The Planet Perplex Website at

The Might Illusions Blog at has postings going back to February of 2006.

Many people love Michael Bach's site at, especially the following eyes.

The Exploratorium in San Francisco has their illusion exhibit at

Please leave your favorite illusion website in the comments section below.

Sunday, April 26, 2009

Psych in the news

My bookmarks are bursting at the seams! Many of these great links come via the incredible Mind Hacks blog featuring Vaughan Bell-- be sure to check it out regularly. Here's a few articles to get your week started:

Saturday, April 25, 2009

Jane Elliott - Brown Eyes/Blue Eyes

Do any of you use/discuss Jane Elliott's "Brown Eyes/Blue Eyes" demonstration? I always had mixed feelings when I discussed it in my classes. She sometimes called it an experiment, but there are obviously no controls, not much controlled analysis of the data, etc. And the ethics are iffy - I worried about the unseen impact on some of her students. But it can be a great way to start important conversations about prejudice. This article provides some very recent information about Jane Elliott's ideas about the impact of her work. Responses? Any of you use this activity or something similar to it?

Friday, April 24, 2009

Phantom Limbs and the revenge of James-Lange!

WNYC's Radio Lab has been featured on this blog before, and they are back again with another wonderful psychology related radio story (I listen to it on podcast, or you can listen to it directly from their website). This program, "Where I am", is about brain-body communication, and focuses on both the James-Lange theory of emotion (current studies of paralysis victims seem to add powerful support for their original claim that emotions are caused at least in part by bodily changes) and phantom limb syndrome. Really engaging, fascinating stuff. Ramachandran talks about his work curing phantom limb pain with a cardboard box and a mirror!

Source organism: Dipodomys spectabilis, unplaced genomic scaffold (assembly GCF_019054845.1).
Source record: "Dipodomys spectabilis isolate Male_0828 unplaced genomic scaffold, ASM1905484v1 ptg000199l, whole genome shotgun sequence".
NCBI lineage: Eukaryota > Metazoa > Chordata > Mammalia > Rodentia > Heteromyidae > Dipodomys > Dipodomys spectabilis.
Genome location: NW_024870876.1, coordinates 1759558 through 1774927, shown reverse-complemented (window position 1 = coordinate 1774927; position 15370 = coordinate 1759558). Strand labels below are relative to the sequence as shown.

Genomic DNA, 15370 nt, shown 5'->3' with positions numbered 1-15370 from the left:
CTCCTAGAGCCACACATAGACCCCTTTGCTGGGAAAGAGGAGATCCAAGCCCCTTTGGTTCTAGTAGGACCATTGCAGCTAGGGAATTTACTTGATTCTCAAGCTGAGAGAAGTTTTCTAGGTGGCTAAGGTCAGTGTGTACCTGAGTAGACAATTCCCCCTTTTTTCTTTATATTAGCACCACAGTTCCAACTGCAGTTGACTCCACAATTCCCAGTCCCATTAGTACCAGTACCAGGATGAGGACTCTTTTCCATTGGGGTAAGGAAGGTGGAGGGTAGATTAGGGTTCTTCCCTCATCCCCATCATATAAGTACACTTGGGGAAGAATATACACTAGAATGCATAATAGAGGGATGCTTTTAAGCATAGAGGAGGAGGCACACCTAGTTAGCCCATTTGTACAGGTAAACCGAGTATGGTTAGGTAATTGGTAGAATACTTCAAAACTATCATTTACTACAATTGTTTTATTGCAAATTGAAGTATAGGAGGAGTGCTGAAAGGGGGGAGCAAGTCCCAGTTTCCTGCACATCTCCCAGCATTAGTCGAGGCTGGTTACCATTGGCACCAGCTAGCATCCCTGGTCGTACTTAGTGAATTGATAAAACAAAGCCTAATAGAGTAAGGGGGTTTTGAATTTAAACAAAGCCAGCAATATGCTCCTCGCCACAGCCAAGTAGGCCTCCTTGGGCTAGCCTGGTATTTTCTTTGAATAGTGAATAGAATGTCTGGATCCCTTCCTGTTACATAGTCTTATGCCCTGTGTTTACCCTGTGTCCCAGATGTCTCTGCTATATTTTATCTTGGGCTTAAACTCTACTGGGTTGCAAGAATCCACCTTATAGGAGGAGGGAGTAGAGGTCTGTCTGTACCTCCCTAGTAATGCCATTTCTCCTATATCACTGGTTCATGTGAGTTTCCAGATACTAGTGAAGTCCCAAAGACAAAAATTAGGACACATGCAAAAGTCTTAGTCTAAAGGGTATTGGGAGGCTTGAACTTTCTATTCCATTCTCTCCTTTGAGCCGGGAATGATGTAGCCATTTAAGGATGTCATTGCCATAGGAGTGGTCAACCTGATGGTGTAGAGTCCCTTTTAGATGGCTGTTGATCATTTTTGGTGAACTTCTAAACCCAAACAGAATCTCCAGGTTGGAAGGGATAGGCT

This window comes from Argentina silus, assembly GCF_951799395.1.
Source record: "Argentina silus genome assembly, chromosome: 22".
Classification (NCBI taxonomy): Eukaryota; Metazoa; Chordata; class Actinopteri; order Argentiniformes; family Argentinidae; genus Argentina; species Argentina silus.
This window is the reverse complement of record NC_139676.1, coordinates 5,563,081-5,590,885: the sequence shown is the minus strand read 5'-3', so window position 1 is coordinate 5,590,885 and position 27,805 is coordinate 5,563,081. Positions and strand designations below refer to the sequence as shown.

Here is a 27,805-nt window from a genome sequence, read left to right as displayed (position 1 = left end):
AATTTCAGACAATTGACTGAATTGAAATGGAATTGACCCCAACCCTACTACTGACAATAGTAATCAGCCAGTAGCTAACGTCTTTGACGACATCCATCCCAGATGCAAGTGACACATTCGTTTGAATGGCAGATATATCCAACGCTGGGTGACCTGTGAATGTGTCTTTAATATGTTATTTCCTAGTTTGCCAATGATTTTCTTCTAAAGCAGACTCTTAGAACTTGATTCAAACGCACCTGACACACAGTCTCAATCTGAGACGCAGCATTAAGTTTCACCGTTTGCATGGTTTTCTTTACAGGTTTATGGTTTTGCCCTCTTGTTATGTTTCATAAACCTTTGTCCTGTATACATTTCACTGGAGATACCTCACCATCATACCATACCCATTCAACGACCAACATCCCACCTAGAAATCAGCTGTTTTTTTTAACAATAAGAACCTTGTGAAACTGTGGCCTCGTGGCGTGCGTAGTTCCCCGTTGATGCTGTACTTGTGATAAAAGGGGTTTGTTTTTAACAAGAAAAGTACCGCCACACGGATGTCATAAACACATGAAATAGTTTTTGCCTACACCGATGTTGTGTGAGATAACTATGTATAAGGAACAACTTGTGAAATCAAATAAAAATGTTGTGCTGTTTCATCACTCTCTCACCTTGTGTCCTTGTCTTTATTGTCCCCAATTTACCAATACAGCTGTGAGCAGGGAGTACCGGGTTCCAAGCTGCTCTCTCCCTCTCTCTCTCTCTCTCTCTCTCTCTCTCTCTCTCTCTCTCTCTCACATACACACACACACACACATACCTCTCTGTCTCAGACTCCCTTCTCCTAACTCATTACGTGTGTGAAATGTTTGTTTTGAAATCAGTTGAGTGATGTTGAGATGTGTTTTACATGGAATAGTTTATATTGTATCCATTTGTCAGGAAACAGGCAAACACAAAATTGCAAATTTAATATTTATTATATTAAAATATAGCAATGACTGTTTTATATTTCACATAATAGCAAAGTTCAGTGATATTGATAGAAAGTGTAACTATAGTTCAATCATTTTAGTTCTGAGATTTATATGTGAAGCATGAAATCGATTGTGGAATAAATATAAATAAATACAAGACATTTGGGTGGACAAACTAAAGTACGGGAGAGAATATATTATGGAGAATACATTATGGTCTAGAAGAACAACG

On a related note, neuropsychologis Peter Halligan, neurologist John Kew and photographerAlexa Wright collaborated on some striking photographs that attempt to "visualize" phantom limbs. Some of these pictures might be kind of disturbing to students, so preview them first, but they are pretty amazing and a nice example of art-psychology collaboration.

Online Psychology Labaratory (OPL)

The Online Psychology Laboratory! OPL provides highly interactive resources for the teaching of psychological science. The peer-reviewed materials include online studies and correlational studies, large data sets, demonstrations, and teaching aids.

There are currently over twenty-five different studies students can partake in, each approved by an Advisory Board of instructors from all levels. Most of the activities require a Macromedia Authorware plugin.

Teachers can sign up to have their student's data collected and analyzed at a future date. A Teacher Tour section provides assistance for teachers using OPL in their classrooms.

The OPL can be found at

Thursday, April 23, 2009

Review Tips for the AP Exam--CDS Version

I imagine AP review in on many of our minds--so much so for me that I posted a blog today for my kids.

Below is my blog post for my AP students. It includes many links and options they have for doing their review. In class, I recommend that they do what works best for their own brain. I also have a review assignment that jigsaw with each other.